I love adventuring with this guy.
We eventually hiked our way to the summit of Dog Mountain and parked ourselves with a few other hikers on a grassy area with panoramic view.  A spring chill lingered in the air but the taste of summer was on the gentle breeze that blew through my hair and made the flowers dance.  I laid down in the grass and let myself fall asleep for twenty blissful minutes, drifting in and out of consciousness and being lulled by the breeze and a few bees.  It was wonderful.

We took the Dog Mountain Trail back to the car.  Shorter, but steeper, it was a good quad burner, especially toward the end when the trail descends 600 vertical feet in less than half a mile.
on the trail.  The layers came on and off as we hiked.
The research I've done shows this trail is CROWDED on the weekends.  Since we hiked on a Monday morning, I don't have a true gauge for the accuracy of that.  We virtually had the mountain to ourselves and I liked it like that.  If you can get away for a day trip during the week, that would be my recommendation, especially because the trail isn't very wide so passing people in both directions would get kind of cozy.
take note of narrow trail.
We saw an elementary aged kid hiking the trail with his Dad.  This trail was very safe and I would have no reservations bringing our kids out to hike it.  It was difficult though, so be prepared for whining, a lot of breaks, and possibly bribery.  There's a great candy store in Cascade Locks that works wonders to regulate whining and I Can't Do It behavior.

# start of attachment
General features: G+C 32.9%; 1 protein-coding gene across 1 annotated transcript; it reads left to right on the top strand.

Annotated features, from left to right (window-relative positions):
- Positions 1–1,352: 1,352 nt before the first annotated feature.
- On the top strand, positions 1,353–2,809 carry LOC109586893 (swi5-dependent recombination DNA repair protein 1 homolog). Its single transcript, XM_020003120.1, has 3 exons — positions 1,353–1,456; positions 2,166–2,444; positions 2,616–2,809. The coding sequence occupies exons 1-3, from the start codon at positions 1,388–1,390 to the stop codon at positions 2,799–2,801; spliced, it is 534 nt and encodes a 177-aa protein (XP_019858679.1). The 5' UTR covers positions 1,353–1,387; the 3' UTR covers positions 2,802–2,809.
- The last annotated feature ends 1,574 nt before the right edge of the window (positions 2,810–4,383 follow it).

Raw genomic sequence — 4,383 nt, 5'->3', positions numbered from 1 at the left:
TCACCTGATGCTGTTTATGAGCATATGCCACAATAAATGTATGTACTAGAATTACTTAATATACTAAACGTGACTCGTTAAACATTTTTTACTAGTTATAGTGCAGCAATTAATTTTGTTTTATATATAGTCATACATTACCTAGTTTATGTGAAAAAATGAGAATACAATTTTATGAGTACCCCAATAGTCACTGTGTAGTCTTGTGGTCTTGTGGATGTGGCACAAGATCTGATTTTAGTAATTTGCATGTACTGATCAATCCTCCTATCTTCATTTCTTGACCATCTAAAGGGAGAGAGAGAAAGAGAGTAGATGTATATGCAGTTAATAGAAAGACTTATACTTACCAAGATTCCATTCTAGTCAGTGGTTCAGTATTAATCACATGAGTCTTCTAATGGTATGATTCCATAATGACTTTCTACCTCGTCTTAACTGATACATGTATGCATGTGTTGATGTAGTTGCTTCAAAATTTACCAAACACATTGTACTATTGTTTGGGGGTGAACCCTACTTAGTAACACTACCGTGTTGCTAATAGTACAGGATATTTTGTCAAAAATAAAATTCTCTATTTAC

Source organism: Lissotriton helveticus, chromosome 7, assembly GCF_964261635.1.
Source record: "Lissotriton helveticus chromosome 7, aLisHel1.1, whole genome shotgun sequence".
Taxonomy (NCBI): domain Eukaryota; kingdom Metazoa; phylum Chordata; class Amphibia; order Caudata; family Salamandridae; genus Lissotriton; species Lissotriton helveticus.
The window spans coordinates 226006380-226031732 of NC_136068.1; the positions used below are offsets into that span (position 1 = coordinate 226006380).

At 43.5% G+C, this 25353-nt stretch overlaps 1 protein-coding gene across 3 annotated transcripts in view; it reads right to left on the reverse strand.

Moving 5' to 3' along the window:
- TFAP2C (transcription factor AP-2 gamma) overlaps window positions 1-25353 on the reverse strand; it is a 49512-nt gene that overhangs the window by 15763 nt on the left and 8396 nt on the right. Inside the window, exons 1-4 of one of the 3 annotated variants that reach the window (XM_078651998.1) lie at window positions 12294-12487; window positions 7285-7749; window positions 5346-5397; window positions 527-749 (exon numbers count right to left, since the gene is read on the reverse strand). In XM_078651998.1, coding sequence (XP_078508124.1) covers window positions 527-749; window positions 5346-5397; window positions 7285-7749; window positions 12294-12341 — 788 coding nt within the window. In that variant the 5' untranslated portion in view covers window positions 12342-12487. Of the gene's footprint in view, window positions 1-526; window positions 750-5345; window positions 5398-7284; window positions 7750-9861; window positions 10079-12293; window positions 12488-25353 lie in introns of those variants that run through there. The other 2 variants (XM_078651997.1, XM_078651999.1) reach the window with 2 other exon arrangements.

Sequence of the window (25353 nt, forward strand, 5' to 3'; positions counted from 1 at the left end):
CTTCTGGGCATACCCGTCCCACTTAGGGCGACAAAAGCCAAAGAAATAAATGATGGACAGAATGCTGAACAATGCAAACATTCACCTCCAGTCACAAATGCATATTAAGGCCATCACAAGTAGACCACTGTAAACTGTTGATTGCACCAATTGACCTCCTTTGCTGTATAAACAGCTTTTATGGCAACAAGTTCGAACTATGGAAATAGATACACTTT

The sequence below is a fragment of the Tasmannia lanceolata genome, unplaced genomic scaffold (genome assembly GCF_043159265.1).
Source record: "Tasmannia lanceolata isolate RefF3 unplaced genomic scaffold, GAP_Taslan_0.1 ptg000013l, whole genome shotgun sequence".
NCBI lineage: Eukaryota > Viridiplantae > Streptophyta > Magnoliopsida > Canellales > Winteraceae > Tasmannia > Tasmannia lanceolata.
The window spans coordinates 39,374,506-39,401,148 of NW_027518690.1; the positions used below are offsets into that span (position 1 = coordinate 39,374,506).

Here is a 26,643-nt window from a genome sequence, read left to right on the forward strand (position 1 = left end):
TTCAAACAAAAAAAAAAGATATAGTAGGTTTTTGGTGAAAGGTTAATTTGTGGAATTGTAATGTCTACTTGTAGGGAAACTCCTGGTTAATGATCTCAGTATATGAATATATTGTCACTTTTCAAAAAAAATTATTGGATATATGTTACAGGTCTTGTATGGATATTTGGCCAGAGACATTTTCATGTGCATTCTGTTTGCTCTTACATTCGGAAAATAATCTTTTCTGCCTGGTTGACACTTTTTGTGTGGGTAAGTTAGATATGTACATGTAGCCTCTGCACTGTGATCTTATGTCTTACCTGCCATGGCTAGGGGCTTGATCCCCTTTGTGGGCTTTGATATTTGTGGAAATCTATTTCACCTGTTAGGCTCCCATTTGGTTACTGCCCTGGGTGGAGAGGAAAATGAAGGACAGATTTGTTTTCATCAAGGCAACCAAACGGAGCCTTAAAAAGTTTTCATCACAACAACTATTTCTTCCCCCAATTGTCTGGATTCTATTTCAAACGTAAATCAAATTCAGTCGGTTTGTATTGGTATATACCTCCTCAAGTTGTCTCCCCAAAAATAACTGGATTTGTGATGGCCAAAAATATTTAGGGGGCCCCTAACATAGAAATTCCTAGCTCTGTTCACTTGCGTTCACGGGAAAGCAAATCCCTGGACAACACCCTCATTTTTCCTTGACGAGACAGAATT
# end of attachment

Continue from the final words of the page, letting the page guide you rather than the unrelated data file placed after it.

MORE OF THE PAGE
Make everyone in your hiking party carry their own backpack.  You'll need a lot of water, a lunch, hearty snacks, and layers of clothing.  It gets a little chilly at the top.

Dog Mountain by the Stats
Mileage: 7.15 miles
Total Elapsed Time (including lunch and rest breaks): 4:36:28
Average Pace Per Mile: 25:20 min/mile
Total Moving Time: 3:01:11
Elevation Gain: 2,867 vertical feet
Elevation Loss: 2,864 vertical feet

Happy hiking!